Previous work by the Foresight group indicated that the energy imbalance that precedes obesity (whereby energy intake exceeds energy expenditure) is governed by what was described as a ‘complex multifaceted system of determinants’.1416 These factors include biological propensity (such as genetic risk and the influence of early life experiences), the generation of an obesogenic external environment (based on, for example, changes in food production and lifestyle, such as increased wealth, increased sedentary lifestyle and increased availability of energy-dense foods), a life course component (whereby the risks of becoming obese may be present at an early stage of life) and a generational dimension (in which parental obesity is known to act as a significant predictor of childhood obesity).17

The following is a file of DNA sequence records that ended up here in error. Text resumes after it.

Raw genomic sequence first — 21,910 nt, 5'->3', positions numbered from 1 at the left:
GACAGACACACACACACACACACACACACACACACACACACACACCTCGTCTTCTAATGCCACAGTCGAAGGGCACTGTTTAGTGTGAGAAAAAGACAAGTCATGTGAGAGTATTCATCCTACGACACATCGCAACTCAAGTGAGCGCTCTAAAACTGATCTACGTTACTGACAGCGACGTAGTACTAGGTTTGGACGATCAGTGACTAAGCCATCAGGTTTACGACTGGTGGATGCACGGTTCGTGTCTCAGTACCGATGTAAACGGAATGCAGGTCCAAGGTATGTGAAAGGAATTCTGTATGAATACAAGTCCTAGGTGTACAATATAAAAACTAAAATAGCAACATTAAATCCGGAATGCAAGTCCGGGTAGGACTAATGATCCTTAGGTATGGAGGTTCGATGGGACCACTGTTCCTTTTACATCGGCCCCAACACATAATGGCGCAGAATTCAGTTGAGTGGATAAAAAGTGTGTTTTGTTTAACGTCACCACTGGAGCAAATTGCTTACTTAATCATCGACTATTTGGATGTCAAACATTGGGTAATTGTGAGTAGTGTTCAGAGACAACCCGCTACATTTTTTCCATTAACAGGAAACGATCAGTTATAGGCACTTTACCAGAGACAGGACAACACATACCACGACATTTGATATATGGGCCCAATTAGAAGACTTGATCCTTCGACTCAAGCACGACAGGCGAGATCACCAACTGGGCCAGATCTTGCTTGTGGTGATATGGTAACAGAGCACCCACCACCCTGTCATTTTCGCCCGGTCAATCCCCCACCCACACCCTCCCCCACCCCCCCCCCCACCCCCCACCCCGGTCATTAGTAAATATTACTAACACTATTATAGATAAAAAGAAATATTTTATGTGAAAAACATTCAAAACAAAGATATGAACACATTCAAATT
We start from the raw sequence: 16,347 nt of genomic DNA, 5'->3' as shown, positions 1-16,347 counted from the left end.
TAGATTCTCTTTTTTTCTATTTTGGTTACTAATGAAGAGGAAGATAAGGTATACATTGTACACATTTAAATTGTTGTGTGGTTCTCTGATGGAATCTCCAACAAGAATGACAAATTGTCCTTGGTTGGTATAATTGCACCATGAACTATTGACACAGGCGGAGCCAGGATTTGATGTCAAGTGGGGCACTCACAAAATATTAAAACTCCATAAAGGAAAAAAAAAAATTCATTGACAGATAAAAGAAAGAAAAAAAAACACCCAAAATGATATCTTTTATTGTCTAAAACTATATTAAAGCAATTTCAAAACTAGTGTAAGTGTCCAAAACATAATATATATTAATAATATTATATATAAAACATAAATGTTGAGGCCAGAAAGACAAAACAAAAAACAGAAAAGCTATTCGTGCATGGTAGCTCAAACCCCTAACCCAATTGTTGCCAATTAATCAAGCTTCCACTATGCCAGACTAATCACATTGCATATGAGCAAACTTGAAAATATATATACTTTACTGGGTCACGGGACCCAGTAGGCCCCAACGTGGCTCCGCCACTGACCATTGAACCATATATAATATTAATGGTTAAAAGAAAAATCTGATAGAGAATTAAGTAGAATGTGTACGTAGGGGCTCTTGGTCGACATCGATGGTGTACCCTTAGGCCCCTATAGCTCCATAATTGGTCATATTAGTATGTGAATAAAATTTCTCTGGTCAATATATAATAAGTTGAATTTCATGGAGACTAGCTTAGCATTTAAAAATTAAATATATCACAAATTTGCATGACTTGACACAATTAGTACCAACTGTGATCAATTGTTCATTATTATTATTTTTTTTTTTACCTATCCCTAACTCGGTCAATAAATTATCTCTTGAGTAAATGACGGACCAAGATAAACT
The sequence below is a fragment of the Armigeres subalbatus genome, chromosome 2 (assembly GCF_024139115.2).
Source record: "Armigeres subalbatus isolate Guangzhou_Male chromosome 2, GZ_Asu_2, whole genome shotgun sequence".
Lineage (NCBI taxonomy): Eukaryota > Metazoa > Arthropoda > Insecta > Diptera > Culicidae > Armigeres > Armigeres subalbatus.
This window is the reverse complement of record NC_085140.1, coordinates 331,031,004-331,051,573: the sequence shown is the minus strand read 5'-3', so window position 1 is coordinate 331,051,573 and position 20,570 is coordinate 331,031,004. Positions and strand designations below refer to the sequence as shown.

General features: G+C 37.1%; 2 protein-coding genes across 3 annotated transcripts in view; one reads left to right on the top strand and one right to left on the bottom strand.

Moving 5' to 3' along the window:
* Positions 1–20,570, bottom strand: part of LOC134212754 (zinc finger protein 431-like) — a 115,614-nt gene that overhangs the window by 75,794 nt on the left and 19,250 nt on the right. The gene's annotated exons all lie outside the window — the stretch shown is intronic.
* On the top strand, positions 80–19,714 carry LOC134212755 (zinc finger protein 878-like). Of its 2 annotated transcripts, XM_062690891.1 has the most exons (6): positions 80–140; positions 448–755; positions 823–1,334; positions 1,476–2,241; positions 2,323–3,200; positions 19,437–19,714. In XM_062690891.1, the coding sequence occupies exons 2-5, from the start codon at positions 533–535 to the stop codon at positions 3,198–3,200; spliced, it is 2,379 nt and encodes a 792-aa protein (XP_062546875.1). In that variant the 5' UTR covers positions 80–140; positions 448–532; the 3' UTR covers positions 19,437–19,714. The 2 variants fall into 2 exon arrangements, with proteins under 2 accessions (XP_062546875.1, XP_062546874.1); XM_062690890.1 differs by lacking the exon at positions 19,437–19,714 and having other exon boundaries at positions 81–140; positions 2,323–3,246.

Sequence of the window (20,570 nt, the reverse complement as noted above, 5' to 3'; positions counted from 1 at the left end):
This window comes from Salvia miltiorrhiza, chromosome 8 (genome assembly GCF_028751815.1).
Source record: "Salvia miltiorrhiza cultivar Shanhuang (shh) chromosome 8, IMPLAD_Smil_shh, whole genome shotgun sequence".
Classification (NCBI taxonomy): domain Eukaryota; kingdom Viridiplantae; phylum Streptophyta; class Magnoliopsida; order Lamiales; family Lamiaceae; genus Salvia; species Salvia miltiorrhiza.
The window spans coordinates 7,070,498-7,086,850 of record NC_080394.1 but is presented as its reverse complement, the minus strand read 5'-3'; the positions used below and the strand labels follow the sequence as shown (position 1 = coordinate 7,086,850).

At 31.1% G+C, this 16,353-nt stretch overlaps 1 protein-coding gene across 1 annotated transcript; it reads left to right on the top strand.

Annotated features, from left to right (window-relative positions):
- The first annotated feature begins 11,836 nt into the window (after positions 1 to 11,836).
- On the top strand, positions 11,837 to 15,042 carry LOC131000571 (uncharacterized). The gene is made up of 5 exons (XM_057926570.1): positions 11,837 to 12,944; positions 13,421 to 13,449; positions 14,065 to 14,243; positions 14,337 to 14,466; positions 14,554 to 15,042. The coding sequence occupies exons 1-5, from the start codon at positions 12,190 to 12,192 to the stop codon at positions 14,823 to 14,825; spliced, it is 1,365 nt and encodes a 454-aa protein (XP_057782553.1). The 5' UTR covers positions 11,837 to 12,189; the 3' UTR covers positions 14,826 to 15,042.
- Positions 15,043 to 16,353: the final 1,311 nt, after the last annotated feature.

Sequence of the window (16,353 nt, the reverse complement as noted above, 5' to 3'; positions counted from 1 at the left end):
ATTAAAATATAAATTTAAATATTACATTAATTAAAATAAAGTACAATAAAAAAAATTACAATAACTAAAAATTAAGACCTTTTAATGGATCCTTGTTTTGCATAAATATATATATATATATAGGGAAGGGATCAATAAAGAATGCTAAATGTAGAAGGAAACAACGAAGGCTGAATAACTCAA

Comorbidities associated with obesity

Overweight and obesity are associated with a significant range of comorbidities, including type 2 diabetes (T2DM), hypertension, dyslipidaemia, coronary artery disease, stroke, osteoarthritis, reproductive problems, respiratory and liver conditions and cancers.1820 Obstructive sleep apnoea is also associated with obesity, with a potential predisposition among Asian individuals.21,22 The National Audit Office23 estimated the increased relative risk of the development of comorbidities among obese individuals, which is shown in Table 1.

TABLE 1. Relative risk of development of obesity-related comorbidities.


Relative risk of development of obesity-related comorbidities.